This section contains specifics as to special services to readers that the Pioneer Library System provides through the hometown libraries.
Also includes regular articles highlighting the collections as well as book reviews written by staff and patrons.
Last Updated on Monday, 02 December 2013 15:18
Do you like to read the book before you see the movie? Here’s a look at the books turned into movies in November, December, and January. Check them out at your hometown library today!
In theaters Nov. 1 (R)
Based on the book Big Sur by Jack Kerouc
Retiring to a seaside cabin near San Francisco, Jack Duluoz looks for tranquility, but finds only horror and despair.
In theaters Nov. 1 (PG-13)
Based on Ender’s Game by Orson Scott Card
A veteran of years of simulated war games, Ender believes he is engaged in one more computer war game when in truth he is commanding the last fleet of Earth against an alien race seeking the complete destruction of Earth.
Last Updated on Tuesday, 05 November 2013 03:53
Fyodor Dostoyevsky was a Russian author and was born on November 11, 1821. His most popular works include: Crime and Punishment, The Brothers Karamazov, and The Idiot. If you would like to read these pieces or more of his work, check out the following selection:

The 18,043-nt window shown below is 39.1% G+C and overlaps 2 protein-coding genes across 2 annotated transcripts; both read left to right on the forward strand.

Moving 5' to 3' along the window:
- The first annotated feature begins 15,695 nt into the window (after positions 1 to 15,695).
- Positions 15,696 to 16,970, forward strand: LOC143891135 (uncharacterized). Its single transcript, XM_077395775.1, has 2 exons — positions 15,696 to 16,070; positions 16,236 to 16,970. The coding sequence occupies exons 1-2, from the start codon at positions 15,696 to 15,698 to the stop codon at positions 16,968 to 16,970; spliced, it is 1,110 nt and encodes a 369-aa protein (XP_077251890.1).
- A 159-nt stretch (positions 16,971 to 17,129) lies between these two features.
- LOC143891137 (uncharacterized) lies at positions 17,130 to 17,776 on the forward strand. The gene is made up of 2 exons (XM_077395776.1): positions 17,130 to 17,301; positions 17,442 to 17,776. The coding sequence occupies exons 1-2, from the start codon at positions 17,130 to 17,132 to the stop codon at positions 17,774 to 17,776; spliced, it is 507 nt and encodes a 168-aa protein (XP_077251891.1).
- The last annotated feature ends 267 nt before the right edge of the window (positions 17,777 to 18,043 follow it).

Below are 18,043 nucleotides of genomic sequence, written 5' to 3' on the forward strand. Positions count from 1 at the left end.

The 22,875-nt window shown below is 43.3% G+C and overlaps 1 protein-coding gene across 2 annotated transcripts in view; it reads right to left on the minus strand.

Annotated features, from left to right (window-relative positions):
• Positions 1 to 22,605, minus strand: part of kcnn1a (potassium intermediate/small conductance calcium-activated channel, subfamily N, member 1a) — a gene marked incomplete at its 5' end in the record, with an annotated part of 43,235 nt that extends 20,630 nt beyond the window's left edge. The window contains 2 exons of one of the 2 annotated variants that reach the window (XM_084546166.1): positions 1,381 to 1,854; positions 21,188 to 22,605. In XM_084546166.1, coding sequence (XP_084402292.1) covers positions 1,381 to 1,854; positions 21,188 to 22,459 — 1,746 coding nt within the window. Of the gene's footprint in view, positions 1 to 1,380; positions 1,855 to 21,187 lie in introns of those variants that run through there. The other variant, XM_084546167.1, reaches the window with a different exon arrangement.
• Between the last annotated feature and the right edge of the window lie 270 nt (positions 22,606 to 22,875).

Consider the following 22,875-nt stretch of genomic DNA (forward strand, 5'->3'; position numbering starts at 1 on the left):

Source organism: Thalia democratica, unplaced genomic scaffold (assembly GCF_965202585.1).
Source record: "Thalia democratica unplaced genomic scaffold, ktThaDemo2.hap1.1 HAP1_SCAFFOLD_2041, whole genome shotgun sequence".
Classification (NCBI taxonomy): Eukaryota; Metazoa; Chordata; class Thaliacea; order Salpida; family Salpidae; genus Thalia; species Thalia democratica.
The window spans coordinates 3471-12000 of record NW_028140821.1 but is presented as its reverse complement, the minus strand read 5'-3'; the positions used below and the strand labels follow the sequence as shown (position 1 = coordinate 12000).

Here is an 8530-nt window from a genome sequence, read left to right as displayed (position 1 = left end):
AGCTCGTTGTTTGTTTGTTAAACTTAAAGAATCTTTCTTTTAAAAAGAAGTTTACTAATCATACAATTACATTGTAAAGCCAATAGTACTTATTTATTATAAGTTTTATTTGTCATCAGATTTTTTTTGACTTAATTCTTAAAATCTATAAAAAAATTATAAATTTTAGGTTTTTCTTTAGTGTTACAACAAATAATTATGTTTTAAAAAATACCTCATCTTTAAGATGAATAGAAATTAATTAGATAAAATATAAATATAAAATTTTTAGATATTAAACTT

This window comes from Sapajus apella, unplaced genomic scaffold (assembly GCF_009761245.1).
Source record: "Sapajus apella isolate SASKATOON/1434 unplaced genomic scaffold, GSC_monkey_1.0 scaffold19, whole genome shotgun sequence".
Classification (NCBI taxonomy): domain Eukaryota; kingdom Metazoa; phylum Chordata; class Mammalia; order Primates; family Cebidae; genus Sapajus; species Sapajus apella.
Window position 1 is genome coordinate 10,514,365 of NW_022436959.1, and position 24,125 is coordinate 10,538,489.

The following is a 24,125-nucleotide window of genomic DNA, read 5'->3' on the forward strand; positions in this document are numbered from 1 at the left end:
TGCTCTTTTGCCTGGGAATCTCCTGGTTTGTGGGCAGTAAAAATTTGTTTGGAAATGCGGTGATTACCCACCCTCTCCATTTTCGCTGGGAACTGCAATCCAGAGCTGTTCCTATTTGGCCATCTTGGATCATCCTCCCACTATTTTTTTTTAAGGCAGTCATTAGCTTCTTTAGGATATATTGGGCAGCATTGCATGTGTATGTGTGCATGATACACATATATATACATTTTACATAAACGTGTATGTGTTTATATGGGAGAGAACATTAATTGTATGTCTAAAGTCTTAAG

The last and greatest of Dostoevsky 's novels, The Brothers Karamazov is a towering masterpiece of literature, philosophy, psychology, and religion. It tells the story of intellectual Ivan, sensual Dmitri, and idealistic Alyosha Karamazov, who collide in the wake of their despicable father's brutal murder. Into the framework of the story Dostoevsky poured all of his deepest concerns-the origin of evil, the nature of freedom, the craving for meaning and, most importantly, whether God exists. The novel is famous for three chapters that may be ranked among the greatest pages of Western literature. "Rebellion" and "The Grand Inquisitor" present what many have considered the strongest arguments ever formulated against the existence of God, while "The Devil" brilliantly portrays the banality of evil. Ultimately, Dostoevsky believes that Christ-like love prevails. But does he prove it? A rich, moving exploration of the critical questions of human existence, The Brothers Karamazov powerfully challenges all readers to reevaluate the world and their place in it.